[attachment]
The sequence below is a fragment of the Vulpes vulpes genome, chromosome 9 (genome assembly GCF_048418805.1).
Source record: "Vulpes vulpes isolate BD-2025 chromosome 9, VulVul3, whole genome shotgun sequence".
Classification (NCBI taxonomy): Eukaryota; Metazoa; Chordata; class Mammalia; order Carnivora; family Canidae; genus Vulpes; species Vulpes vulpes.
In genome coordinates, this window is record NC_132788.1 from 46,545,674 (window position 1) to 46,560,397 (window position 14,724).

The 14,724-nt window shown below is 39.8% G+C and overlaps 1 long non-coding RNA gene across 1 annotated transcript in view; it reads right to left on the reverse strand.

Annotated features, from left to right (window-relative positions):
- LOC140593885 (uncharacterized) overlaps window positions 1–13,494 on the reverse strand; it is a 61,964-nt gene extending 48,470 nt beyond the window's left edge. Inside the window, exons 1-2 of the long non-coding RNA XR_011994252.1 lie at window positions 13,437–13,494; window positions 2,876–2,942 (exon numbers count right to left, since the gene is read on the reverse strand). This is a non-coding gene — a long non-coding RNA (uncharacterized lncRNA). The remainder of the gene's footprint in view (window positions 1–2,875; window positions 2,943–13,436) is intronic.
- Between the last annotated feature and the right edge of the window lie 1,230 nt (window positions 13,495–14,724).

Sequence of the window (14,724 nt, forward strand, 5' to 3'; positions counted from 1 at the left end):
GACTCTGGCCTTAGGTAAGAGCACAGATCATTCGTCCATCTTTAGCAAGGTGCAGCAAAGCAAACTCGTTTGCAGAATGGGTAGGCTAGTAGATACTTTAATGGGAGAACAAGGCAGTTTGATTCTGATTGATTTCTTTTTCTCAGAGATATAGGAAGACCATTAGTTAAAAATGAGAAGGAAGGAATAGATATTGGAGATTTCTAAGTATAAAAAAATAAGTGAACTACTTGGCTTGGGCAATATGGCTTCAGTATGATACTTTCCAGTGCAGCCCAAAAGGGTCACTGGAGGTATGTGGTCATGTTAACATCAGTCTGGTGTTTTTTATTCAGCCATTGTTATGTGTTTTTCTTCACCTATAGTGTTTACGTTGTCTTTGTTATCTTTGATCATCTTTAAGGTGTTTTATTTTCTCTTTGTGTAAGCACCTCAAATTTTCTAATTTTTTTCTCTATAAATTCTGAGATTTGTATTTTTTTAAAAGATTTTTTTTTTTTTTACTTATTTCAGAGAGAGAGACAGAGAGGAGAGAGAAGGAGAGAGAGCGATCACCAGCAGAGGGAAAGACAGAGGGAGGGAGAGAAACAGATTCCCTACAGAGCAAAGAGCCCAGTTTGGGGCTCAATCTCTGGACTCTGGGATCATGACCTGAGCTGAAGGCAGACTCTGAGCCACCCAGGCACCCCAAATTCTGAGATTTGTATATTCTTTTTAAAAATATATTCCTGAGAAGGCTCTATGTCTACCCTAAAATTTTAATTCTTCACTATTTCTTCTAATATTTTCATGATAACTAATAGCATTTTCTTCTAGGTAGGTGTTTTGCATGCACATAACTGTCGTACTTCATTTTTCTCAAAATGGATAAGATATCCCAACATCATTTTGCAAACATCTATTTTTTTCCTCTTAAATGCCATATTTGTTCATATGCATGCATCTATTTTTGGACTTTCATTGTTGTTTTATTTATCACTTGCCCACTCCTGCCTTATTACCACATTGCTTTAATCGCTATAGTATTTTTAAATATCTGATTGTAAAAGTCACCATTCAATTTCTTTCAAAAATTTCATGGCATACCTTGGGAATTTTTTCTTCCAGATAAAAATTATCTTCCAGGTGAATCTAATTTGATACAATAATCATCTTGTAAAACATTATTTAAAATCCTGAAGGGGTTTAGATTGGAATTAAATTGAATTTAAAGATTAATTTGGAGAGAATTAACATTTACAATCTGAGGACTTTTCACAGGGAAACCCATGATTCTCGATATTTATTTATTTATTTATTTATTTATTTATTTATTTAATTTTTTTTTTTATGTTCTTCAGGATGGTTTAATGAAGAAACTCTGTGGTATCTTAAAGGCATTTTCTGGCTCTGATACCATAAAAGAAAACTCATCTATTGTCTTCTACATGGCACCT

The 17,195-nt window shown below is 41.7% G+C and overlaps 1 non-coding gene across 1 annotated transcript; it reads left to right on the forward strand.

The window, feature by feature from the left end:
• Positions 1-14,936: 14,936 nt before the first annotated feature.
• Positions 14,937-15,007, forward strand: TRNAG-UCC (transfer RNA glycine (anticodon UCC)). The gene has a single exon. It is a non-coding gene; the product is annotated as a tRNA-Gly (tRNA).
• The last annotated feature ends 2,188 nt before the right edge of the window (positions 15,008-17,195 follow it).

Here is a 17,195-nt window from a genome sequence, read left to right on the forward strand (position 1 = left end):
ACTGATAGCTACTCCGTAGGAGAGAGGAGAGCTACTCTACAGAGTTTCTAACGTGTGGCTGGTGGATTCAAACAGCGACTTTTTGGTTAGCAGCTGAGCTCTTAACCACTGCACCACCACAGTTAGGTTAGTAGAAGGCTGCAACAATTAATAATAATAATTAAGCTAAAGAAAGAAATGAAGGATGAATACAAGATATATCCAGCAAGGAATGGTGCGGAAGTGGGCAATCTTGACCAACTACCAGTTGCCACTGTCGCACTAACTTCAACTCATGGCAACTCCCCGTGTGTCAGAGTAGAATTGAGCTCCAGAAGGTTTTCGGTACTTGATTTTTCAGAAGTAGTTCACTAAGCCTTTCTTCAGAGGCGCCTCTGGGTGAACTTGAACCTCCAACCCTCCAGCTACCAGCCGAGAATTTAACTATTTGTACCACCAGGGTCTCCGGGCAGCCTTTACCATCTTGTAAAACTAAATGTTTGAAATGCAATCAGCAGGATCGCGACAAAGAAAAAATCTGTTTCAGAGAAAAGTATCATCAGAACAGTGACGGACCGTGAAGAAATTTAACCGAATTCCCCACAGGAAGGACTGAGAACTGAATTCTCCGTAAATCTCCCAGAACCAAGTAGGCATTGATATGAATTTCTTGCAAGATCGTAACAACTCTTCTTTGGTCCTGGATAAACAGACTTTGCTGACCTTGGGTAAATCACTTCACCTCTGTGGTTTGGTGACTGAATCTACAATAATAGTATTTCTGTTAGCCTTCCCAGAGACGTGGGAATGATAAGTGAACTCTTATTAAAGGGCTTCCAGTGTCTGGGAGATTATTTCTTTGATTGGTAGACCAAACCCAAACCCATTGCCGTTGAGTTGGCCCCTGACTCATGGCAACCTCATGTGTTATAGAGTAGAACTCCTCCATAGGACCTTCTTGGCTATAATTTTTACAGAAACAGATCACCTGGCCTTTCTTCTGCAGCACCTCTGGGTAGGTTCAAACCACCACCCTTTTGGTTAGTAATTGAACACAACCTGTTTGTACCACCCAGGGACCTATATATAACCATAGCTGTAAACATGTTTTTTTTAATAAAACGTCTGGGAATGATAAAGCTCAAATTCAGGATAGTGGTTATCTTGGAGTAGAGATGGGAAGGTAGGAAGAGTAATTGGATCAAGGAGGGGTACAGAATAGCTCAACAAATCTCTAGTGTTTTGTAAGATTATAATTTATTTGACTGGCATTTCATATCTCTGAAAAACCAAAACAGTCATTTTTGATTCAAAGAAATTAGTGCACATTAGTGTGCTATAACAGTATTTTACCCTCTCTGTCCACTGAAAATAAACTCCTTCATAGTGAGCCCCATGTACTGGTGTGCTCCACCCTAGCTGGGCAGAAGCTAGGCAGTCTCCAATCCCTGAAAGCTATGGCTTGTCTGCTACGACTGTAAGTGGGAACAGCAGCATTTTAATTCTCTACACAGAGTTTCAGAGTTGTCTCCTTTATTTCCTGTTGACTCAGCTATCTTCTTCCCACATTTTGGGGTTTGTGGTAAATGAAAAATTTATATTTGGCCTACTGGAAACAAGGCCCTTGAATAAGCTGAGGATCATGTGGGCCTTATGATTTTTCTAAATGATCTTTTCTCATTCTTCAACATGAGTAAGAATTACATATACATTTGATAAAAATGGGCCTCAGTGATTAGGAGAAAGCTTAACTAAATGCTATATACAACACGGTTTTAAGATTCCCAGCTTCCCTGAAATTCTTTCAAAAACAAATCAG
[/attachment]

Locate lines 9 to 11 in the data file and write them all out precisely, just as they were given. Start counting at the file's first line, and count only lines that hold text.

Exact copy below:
Sequence of the window (14,724 nt, forward strand, 5' to 3'; positions counted from 1 at the left end):
GACTCTGGCCTTAGGTAAGAGCACAGATCATTCGTCCATCTTTAGCAAGGTGCAGCAAAGCAAACTCGTTTGCAGAATGGGTAGGCTAGTAGATACTTTAATGGGAGAACAAGGCAGTTTGATTCTGATTGATTTCTTTTTCTCAGAGATATAGGAAGACCATTAGTTAAAAATGAGAAGGAAGGAATAGATATTGGAGATTTCTAAGTATAAAAAAATAAGTGAACTACTTGGCTTGGGCAATATGGCTTCAGTATGATACTTTCCAGTGCAGCCCAAAAGGGTCACTGGAGGTATGTGGTCATGTTAACATCAGTCTGGTGTTTTTTATTCAGCCATTGTTATGTGTTTTTCTTCACCTATAGTGTTTACGTTGTCTTTGTTATCTTTGATCATCTTTAAGGTGTTTTATTTTCTCTTTGTGTAAGCACCTCAAATTTTCTAATTTTTTTCTCTATAAATTCTGAGATTTGTATTTTTTTAAAAGATTTTTTTTTTTTTTACTTATTTCAGAGAGAGAGACAGAGAGGAGAGAGAAGGAGAGAGAGCGATCACCAGCAGAGGGAAAGACAGAGGGAGGGAGAGAAACAGATTCCCTACAGAGCAAAGAGCCCAGTTTGGGGCTCAATCTCTGGACTCTGGGATCATGACCTGAGCTGAAGGCAGACTCTGAGCCACCCAGGCACCCCAAATTCTGAGATTTGTATATTCTTTTTAAAAATATATTCCTGAGAAGGCTCTATGTCTACCCTAAAATTTTAATTCTTCACTATTTCTTCTAATATTTTCATGATAACTAATAGCATTTTCTTCTAGGTAGGTGTTTTGCATGCACATAACTGTCGTACTTCATTTTTCTCAAAATGGATAAGATATCCCAACATCATTTTGCAAACATCTATTTTTTTCCTCTTAAATGCCATATTTGTTCATATGCATGCATCTATTTTTGGACTTTCATTGTTGTTTTATTTATCACTTGCCCACTCCTGCCTTATTACCACATTGCTTTAATCGCTATAGTATTTTTAAATATCTGATTGTAAAAGTCACCATTCAATTTCTTTCAAAAATTTCATGGCATACCTTGGGAATTTTTTCTTCCAGATAAAAATTATCTTCCAGGTGAATCTAATTTGATACAATAATCATCTTGTAAAACATTATTTAAAATCCTGAAGGGGTTTAGATTGGAATTAAATTGAATTTAAAGATTAATTTGGAGAGAATTAACATTTACAATCTGAGGACTTTTCACAGGGAAACCCATGATTCTCGATATTTATTTATTTATTTATTTATTTATTTATTTATTTAATTTTTTTTTTTATGTTCTTCAGGATGGTTTAATGAAGAAACTCTGTGGTATCTTAAAGGCATTTTCTGGCTCTGATACCATAAAAGAAAACTCATCTATTGTCTTCTACATGGCACCT

The 17,195-nt window shown below is 41.7% G+C and overlaps 1 non-coding gene across 1 annotated transcript; it reads left to right on the forward strand.